Researchers are determined to manufacture stretchable biomedical devices that interface directly with organs such as the skin, heart and brain. Electronic devices, however, are usually made from hard materials that are incompatible with soft tissue.
Choon Chiang Foo from the A*STAR Institute of High Performance Computing, Singapore, and researchers at Harvard University, United States, are aiming to solve this dilemma with squishy, see-through gels that can act as integral components of stretchable devices thanks to an innovative ionic conduction mechanism (1).
Foo and co-workers made their discovery while investigating a promising ‘artificial muscle’ technology known as dielectric elastomers. These devices sandwich an insulating rubber polymer between two conductive electrodes, typically made from micro-cracked metals or carbon grease. Applying a voltage to the electrodes builds up pressure which causes the inner polymer to expand. Most electrode materials, however, begin to lose conductivity when subjected to high strains.
The researchers chose to replace the electrodes in dielectric elastomers with soft hydrogels. Hydrogels are transparent and biocompatible materials, typically used in contact lenses, which encapsulate salty ions and water inside a polymeric sheath. Replacing the electrodes requires overcoming two well-known limitations of ionic conductors: their slow speeds relative to electron conductors and a tendency to undergo destructive electrochemical reactions at high voltages.
The team’s setup addresses these problems by placing a thin insulating rubber sheet between two hydrogel layers. Electric signals sent to the hydrogel through tiny electrodes leads to rapid buildup of oppositely charged ions on each side of the rubber sheet causing the sandwiched device to thin and expand over the entire area. Furthermore, the rubber layer has a remarkably low capacitance, which causes a large voltage drop across the rubber and shields the hydrogel from electrochemical reactions, even at kilovolt ranges.
To demonstrate the high-frequency operation of their stretchable ionic material, the researchers produced the world’s first gel-based transparent loudspeaker (see image). This device, which could be placed over a smartphone or flat-screen television screen, resonated thousands of times per second over the entire audible range.
Foo, whose theoretical contributions proved critical to understanding the novel behavior of these stretchy gels, believes this work may lead to a fundamental shift in how engineers conceive electronic devices. “Because existing conductors struggle to meet the demands of stretchable applications, device designers may begin to ask if they can replace electronic conductors with ionic conductors,” he explains.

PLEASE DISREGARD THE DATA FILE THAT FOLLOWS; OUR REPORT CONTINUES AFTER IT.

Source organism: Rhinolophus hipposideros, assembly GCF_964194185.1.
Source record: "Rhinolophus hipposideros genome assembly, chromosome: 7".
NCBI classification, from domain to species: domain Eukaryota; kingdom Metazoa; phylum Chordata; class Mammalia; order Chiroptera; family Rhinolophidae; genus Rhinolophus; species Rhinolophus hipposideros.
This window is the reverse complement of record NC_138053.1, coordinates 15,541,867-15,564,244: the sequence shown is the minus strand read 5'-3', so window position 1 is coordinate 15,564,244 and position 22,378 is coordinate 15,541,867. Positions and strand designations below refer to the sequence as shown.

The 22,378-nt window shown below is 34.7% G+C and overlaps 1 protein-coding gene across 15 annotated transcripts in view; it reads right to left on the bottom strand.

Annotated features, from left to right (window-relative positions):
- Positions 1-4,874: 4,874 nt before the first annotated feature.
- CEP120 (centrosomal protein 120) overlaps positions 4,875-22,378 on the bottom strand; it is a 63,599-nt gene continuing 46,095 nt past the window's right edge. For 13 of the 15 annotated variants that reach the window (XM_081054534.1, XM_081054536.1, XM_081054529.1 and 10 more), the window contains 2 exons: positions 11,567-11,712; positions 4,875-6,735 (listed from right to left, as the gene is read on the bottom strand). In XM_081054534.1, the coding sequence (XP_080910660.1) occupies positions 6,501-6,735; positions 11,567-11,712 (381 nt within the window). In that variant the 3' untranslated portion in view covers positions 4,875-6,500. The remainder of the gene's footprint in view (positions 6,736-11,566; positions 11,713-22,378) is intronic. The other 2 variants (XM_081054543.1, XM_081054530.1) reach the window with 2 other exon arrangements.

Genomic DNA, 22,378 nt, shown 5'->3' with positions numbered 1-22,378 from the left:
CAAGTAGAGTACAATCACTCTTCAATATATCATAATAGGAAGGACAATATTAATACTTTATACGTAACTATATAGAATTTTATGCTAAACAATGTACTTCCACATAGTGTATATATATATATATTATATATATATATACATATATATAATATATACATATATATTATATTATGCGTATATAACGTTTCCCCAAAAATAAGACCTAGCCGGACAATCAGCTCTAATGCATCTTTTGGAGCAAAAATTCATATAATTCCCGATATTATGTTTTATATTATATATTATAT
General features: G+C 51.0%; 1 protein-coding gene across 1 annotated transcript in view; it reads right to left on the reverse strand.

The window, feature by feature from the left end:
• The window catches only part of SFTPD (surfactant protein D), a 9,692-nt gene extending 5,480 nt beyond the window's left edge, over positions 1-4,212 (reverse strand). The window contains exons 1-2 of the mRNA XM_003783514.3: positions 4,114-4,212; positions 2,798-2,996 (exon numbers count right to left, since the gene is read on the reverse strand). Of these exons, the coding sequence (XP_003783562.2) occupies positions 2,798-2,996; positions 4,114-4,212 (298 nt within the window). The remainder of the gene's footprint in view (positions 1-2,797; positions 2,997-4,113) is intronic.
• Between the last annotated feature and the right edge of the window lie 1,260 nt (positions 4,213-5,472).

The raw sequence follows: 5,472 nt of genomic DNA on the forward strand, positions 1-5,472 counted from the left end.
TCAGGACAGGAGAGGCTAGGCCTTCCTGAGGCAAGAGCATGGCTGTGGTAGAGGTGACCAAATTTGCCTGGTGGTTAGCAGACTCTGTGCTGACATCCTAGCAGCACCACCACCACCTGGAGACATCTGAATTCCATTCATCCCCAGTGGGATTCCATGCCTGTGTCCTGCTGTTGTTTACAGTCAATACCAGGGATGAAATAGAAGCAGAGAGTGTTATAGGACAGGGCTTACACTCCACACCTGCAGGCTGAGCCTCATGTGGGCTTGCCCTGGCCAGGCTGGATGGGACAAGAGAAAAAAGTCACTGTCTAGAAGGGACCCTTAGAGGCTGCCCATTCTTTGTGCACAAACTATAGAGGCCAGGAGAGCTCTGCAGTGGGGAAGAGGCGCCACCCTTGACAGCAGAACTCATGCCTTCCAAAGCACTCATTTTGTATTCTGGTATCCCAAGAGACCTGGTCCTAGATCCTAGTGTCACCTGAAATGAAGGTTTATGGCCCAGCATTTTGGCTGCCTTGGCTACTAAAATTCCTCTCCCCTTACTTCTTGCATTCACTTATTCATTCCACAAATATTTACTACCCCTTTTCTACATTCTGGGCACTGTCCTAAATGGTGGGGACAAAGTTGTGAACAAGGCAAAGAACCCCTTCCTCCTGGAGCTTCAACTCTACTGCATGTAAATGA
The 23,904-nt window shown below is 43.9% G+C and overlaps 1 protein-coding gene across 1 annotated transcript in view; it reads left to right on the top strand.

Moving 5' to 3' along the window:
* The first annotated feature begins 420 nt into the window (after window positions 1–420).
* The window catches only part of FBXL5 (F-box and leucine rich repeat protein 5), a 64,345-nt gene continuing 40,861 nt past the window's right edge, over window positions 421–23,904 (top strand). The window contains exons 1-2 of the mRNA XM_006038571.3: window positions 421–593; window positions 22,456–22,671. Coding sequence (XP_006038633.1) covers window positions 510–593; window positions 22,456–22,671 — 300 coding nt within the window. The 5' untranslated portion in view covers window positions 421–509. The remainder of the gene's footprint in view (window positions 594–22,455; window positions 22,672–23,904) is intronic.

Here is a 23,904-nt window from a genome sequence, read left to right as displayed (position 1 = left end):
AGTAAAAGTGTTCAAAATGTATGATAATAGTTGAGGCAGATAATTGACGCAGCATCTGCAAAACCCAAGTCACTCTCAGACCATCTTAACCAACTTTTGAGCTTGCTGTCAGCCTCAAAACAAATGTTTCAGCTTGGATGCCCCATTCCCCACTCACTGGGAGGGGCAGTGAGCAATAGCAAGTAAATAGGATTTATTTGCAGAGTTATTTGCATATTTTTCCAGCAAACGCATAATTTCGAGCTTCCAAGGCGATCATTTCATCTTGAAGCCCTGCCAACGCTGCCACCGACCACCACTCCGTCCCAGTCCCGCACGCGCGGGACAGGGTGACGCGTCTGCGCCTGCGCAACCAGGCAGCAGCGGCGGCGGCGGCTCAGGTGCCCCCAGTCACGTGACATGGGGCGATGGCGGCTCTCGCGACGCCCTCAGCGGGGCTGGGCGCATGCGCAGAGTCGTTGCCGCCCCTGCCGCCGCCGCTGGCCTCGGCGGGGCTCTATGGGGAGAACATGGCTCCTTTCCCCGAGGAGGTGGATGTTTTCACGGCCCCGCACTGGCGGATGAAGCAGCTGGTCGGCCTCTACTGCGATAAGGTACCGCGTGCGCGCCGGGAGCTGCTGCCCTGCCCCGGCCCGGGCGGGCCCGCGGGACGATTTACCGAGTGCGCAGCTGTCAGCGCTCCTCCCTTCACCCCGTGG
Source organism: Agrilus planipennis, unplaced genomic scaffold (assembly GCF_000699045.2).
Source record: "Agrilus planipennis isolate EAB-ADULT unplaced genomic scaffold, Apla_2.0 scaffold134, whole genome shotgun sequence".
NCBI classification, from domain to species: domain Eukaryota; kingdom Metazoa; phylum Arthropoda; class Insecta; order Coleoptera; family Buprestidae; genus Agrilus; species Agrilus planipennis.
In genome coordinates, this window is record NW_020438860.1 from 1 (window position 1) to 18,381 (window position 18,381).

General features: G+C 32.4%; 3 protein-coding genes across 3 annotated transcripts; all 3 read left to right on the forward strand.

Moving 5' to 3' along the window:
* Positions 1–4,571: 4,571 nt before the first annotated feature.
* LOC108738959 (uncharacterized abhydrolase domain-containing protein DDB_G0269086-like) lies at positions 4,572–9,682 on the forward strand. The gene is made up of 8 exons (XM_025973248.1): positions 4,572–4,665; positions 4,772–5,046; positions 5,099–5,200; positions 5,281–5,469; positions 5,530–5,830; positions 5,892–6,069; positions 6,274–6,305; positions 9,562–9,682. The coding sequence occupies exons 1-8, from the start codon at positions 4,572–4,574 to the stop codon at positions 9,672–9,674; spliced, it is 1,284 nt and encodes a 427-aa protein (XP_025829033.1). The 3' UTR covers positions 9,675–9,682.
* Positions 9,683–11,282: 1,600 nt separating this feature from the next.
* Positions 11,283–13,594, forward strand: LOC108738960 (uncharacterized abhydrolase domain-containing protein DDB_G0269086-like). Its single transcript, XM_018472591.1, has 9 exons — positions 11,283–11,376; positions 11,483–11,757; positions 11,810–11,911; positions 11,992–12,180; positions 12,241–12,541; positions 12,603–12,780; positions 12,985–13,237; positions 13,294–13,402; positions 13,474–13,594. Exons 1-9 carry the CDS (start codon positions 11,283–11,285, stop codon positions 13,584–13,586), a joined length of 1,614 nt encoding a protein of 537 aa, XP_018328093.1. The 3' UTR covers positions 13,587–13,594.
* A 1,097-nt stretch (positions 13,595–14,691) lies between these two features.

“The device may lose some performance but may gain other attributes, such as stretchiness, transparency and biocompatibility.”
The A*STAR-affiliated researcher contributing to this research is from the Institute of High Performance Computing
Keplinger, C., Sun, J.-Y., Foo, C. C., Rothemund, P., Whitesides, G. M. & Suo, Z. Stretchable, transparent, ionic conductors. Science 341, 984–987 (2013)
Scientists have a new way to gauge the growth of nanowires
19.03.2018 | DOE/Argonne National Laboratory
Researchers demonstrate existence of new form of electronic matter
15.03.2018 | University of Illinois at Urbana-Champaign
For the first time, an interdisciplinary team from the University of Basel has succeeded in integrating artificial organelles into the cells of live zebrafish embryos. This innovative approach using artificial organelles as cellular implants offers new potential in treating a range of diseases, as the authors report in an article published in Nature Communications.
In the cells of higher organisms, organelles such as the nucleus or mitochondria perform a range of complex functions necessary for life. In the networks of...
Animal photoreceptors capture light with photopigments. Researchers from the University of Göttingen have now discovered that these photopigments fulfill an...
On 15 March, the AWI research aeroplane Polar 5 will depart for Greenland. Concentrating on the furthest northeast region of the island, an international team...
The world’s second-largest ice shelf was the destination for a Polarstern expedition that ended in Punta Arenas, Chile on 14th March 2018. Oceanographers from...
At the 2018 ILA Berlin Air Show from April 25–29, the Fraunhofer Institute for Laser Technology ILT is showcasing extreme high-speed Laser Material Deposition (EHLA): A video documents how for metal components that are highly loaded, EHLA has already proved itself as an alternative to hard chrome plating, which is now allowed only under special conditions.
When the EU restricted the use of hexavalent chromium compounds to special applications requiring authorization, the move prompted a rethink in the surface...
19.03.2018 | Event News
16.03.2018 | Event News
13.03.2018 | Event News
20.03.2018 | Agricultural and Forestry Science
20.03.2018 | Life Sciences
20.03.2018 | Life Sciences